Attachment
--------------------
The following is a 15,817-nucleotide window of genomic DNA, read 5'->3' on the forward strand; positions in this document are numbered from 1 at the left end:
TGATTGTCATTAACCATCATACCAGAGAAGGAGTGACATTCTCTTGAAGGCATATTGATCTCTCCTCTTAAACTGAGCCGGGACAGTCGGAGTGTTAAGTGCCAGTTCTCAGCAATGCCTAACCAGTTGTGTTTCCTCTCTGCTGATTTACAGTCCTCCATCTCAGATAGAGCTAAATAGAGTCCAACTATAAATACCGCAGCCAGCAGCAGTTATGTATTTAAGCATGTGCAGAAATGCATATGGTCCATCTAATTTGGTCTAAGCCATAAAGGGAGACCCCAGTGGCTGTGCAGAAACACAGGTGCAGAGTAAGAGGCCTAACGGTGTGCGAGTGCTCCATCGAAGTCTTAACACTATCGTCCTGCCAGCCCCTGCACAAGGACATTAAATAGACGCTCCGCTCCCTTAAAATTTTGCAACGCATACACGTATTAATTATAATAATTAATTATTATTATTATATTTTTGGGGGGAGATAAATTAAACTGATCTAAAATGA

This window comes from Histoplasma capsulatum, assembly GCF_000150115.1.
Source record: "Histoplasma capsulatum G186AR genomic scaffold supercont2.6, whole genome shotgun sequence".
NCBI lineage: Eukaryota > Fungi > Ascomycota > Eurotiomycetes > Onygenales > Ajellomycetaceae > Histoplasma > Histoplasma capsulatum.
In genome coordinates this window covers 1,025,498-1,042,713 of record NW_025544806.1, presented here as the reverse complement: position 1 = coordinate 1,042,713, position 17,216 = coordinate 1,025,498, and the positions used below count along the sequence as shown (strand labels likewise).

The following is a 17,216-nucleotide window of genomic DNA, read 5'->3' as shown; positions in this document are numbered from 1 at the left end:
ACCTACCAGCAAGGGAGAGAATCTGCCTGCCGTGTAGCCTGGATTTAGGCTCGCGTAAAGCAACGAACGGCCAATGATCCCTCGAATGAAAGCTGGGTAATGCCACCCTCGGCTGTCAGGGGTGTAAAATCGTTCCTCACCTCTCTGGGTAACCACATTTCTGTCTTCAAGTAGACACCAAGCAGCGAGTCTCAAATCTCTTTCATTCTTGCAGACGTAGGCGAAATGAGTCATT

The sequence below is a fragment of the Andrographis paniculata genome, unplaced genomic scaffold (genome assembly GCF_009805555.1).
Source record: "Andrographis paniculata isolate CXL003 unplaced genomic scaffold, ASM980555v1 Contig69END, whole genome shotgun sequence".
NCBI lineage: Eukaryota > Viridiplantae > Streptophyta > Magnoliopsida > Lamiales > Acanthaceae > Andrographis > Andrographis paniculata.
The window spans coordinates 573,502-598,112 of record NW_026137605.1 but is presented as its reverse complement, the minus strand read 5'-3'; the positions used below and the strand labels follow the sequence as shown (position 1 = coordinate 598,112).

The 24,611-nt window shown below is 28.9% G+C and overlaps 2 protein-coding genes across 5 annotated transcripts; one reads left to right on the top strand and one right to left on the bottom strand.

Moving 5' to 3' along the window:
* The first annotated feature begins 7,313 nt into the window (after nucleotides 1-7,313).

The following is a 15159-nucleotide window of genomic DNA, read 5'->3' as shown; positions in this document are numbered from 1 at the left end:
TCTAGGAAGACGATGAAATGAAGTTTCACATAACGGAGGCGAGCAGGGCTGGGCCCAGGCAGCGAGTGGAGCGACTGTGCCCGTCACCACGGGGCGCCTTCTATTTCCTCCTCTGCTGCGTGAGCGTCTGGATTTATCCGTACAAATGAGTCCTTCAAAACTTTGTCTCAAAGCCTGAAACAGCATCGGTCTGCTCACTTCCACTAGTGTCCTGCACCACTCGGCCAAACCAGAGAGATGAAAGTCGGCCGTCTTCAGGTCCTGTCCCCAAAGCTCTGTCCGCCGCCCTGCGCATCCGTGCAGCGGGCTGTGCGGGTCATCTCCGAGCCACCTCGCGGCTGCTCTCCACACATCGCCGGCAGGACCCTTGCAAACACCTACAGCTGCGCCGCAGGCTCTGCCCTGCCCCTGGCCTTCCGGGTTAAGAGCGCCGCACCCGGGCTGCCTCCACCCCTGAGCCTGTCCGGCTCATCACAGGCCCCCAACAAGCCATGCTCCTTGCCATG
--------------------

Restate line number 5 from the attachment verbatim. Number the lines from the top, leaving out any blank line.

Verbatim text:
NCBI lineage: Eukaryota > Fungi > Ascomycota > Eurotiomycetes > Onygenales > Ajellomycetaceae > Histoplasma > Histoplasma capsulatum.